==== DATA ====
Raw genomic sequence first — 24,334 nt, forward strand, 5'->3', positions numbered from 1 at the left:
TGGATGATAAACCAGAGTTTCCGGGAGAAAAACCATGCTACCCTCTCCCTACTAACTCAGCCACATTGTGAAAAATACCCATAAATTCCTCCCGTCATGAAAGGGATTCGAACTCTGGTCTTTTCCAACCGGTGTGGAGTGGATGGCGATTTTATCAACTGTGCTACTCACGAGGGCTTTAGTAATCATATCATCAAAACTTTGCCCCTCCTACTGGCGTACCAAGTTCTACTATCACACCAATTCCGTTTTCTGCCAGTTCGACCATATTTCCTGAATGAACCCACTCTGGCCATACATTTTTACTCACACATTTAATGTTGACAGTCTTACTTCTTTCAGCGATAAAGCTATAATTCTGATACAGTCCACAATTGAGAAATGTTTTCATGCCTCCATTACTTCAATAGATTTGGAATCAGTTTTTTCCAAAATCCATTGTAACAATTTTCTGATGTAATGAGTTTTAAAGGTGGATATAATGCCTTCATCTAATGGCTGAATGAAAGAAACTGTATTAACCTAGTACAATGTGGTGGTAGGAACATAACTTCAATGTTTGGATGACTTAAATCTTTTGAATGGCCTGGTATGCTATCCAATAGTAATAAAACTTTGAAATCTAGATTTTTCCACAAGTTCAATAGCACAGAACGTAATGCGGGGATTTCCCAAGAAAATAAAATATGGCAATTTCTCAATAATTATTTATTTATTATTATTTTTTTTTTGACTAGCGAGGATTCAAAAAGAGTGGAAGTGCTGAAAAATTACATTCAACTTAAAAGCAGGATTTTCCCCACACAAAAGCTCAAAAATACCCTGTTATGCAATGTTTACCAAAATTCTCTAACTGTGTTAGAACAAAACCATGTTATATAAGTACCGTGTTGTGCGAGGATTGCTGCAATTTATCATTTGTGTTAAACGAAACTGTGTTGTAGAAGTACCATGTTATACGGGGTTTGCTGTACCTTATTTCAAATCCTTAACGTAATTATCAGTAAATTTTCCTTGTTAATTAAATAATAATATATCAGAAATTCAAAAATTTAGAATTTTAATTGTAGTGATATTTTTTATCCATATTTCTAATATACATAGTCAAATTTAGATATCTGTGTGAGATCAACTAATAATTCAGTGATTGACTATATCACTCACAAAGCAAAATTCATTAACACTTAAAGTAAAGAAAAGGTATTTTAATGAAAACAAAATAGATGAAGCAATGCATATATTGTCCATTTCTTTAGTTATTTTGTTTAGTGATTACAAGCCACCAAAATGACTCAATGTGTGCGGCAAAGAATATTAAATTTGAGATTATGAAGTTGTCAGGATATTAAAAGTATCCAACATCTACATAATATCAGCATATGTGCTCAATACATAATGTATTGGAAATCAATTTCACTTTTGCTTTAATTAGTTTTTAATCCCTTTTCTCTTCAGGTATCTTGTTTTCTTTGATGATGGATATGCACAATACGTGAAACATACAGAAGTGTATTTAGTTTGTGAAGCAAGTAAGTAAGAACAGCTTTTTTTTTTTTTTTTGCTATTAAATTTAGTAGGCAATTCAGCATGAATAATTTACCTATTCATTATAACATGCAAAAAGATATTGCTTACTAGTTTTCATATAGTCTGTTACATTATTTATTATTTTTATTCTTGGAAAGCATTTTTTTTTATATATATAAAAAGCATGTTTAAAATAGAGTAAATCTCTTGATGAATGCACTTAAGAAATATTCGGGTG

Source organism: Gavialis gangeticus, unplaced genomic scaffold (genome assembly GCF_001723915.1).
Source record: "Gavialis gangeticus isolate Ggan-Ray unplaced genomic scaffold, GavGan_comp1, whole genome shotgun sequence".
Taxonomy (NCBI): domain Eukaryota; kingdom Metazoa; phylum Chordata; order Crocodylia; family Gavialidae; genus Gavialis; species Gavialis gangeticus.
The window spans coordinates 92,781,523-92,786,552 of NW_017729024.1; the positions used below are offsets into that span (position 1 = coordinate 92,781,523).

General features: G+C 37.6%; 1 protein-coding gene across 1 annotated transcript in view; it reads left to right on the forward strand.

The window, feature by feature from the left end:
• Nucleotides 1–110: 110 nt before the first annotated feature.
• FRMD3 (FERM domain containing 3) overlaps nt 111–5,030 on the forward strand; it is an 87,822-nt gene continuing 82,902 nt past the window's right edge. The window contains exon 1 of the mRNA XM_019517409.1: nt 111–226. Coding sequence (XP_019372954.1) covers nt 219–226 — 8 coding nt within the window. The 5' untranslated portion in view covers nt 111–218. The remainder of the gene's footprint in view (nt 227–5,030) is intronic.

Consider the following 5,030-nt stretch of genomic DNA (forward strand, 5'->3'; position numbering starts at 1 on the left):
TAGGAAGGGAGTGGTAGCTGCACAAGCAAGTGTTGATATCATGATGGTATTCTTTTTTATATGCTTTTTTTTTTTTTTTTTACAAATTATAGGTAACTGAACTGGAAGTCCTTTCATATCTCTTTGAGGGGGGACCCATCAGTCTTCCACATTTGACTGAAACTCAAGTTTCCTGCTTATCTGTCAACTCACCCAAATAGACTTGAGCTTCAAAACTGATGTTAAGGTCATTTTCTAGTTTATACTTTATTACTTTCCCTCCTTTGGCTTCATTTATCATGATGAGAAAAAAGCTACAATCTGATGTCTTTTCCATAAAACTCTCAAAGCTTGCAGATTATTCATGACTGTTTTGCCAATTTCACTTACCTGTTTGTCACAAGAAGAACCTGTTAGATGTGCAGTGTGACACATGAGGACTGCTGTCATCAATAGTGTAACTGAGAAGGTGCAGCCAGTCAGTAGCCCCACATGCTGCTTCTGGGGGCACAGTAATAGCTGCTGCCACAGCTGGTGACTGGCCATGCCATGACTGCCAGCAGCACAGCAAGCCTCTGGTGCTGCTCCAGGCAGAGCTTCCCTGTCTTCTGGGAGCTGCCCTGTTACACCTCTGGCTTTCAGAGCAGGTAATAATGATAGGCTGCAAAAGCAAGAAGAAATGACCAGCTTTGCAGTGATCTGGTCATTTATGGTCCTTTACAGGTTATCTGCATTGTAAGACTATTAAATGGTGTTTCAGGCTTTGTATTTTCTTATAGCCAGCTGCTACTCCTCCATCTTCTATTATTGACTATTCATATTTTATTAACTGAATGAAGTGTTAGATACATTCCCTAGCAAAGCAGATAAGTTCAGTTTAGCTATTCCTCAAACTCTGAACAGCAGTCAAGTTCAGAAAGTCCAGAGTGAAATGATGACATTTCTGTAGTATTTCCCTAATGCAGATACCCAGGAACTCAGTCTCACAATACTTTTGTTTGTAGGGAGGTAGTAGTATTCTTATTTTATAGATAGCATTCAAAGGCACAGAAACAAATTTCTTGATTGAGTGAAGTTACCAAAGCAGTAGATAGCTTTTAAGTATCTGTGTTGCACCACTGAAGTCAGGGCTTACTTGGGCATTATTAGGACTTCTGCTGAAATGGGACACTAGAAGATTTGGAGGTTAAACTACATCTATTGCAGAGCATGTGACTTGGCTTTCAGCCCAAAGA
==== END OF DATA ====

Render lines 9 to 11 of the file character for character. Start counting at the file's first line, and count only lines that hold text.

• Nucleotides 1–110: 110 nt before the first annotated feature.
• FRMD3 (FERM domain containing 3) overlaps nt 111–5,030 on the forward strand; it is an 87,822-nt gene continuing 82,902 nt past the window's right edge. The window contains exon 1 of the mRNA XM_019517409.1: nt 111–226. Coding sequence (XP_019372954.1) covers nt 219–226 — 8 coding nt within the window. The 5' untranslated portion in view covers nt 111–218. The remainder of the gene's footprint in view (nt 227–5,030) is intronic.

Consider the following 5,030-nt stretch of genomic DNA (forward strand, 5'->3'; position numbering starts at 1 on the left):